hollieteam388
01-23-2004, 03:46 PM
hi! will add our 2cents. we do fundraising year round and as of today have raised about 17K. we have a car wash each month (more than that and it gets old real fast). we sell candy. we do gift wrapping at the mall during christmas break. we hooked up with a travel agent who let us sell luncheon/cruise ship tour tickets (we made all of the profit) we hosted a golf tournament. we've done the murder/mystery dinner theater along with our drama dept (they did the acting - we supplied the food - usually donated by a local business) and both groups sold tickets. we give lots of presentations at local civic organizations that usually donate money. this year, a group has asked us to selll 5$ raffle tickets (we keep 4 and they get 1 back) they buy the items and it works for everyone.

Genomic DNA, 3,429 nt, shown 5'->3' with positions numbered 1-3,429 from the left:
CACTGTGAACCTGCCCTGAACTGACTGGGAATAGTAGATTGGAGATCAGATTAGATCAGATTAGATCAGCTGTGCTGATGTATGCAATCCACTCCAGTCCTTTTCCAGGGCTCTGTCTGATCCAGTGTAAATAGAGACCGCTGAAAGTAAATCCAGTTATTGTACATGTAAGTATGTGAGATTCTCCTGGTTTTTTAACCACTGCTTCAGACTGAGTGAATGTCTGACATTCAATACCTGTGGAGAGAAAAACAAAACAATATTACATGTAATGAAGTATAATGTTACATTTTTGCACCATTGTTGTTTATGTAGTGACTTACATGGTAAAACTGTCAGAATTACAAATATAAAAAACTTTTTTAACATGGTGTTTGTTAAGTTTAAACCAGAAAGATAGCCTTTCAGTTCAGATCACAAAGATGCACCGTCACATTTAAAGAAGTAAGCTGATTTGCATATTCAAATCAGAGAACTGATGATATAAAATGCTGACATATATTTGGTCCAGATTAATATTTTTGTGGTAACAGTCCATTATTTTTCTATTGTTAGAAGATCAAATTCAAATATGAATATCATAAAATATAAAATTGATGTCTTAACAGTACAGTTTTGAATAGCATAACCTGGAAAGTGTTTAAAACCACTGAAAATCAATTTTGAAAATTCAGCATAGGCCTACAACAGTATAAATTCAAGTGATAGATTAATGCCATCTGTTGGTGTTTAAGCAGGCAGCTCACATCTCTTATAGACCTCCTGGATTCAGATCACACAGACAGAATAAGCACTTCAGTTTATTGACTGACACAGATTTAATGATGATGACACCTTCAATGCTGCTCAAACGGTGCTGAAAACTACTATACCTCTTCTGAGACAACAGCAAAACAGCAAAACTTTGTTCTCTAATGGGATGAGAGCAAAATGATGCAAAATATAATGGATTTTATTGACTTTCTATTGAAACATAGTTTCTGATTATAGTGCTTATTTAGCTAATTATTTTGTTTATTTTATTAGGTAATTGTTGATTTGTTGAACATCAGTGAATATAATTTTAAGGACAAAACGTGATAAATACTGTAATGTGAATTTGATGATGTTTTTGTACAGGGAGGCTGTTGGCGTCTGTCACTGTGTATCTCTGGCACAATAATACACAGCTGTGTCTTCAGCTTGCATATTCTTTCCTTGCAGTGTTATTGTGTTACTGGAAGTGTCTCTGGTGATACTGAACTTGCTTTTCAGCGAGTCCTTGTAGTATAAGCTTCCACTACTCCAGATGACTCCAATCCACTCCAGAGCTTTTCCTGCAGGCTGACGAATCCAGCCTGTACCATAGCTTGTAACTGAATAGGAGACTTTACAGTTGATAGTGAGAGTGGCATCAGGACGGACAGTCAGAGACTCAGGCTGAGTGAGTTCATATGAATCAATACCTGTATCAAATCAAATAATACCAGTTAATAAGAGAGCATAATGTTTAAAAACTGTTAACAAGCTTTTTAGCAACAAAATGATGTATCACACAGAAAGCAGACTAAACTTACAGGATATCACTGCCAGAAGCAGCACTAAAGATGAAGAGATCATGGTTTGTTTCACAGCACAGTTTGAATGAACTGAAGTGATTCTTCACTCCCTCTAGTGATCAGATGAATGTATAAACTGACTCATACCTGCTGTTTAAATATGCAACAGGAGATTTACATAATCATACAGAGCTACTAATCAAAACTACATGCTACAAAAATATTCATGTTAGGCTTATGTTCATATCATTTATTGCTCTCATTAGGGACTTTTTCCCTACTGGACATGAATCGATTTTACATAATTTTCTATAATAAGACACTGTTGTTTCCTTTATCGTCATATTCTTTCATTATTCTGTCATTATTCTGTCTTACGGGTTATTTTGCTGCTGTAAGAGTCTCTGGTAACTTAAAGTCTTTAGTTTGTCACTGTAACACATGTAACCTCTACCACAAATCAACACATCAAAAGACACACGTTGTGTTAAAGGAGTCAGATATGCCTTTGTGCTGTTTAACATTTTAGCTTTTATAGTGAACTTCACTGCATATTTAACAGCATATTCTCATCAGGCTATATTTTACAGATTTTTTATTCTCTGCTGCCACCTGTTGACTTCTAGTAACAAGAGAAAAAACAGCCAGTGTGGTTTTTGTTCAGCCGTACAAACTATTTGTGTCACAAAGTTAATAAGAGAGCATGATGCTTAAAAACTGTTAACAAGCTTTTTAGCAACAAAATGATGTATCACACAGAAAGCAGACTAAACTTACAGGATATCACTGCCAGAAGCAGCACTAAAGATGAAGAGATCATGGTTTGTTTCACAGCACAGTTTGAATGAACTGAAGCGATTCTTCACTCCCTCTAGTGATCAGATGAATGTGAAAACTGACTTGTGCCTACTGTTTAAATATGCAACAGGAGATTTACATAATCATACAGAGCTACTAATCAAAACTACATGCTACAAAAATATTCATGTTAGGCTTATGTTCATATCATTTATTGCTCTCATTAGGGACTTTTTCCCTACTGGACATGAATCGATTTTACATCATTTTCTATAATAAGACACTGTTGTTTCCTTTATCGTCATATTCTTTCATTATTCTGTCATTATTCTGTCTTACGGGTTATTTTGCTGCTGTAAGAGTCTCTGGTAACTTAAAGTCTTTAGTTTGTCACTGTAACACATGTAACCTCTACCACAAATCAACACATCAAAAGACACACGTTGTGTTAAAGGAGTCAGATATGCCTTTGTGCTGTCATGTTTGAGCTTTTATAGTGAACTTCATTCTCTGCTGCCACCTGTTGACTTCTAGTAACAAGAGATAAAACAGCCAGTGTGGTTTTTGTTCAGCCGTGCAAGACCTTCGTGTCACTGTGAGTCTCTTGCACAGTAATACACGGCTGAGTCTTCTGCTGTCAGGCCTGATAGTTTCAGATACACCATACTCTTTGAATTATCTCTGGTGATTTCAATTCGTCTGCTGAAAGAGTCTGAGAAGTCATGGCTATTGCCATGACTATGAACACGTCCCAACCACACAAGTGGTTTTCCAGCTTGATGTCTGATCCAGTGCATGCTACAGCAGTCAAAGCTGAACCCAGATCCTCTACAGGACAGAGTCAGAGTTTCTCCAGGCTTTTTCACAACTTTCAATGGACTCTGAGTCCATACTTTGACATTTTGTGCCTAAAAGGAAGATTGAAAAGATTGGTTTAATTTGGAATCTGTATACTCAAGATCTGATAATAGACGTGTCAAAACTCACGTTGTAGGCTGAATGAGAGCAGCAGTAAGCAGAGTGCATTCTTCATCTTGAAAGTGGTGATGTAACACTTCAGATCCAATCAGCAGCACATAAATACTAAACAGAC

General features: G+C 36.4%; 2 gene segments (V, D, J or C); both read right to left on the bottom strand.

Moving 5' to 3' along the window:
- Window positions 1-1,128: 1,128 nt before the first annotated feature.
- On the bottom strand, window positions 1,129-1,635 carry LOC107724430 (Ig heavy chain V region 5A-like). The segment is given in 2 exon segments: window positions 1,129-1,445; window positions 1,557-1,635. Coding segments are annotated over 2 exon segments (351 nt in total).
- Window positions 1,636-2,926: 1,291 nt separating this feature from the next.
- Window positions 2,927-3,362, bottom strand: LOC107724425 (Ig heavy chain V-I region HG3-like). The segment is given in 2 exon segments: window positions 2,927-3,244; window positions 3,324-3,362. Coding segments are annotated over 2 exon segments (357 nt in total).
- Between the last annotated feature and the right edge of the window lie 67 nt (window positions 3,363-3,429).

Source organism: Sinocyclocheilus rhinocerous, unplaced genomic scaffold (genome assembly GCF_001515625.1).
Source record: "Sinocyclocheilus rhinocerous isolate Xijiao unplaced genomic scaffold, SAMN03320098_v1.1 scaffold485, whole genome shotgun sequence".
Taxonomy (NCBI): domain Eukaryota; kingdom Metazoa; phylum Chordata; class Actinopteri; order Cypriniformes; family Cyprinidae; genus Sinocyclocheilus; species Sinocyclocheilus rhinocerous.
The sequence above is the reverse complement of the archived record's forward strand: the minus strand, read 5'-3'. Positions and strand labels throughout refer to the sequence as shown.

hope that helps

mrs. p



THANKS FOR THE INFORMATION on FUNDRAISING!!! umm... We were wondering what type of murder/mystery theater you did....please send us back some information!!!

THANK YOU :D
Hollie Team 388*-*

mrs. p
01-27-2004, 12:38 PM
THANKS FOR THE INFORMATION on FUNDRAISING!!! umm... We were wondering what type of murder/mystery theater you did....please send us back some information!!!

THANK YOU :D
Hollie Team 388*-*

we've done 3 so far. the first one was very generic (someone stole a part of the robot- we got to show off our robot) but the last 2 were true muder mysteries. the drama dept wrote them (or the teacher found copies to use) we put it on in the cafeteria. all food was donated. we (drama and robotics) each made about 750 per night. if you email (passmorem@brevard.k12.fl.us) i'll look for some of the scripts. send your address

richardp
02-24-2004, 08:40 PM
This kinda works good, so far this year we have made over $200. We had one parent bring in a giant cooler and keeps it stocked with soda cans and ice to keep them really cold. We buy them for 50 cents (which is a really good deal since the vending machine is 60 cents). 25 cents goes toward keeping it filled and the other 25 cents goes to the team.

nicole839
03-23-2004, 03:03 PM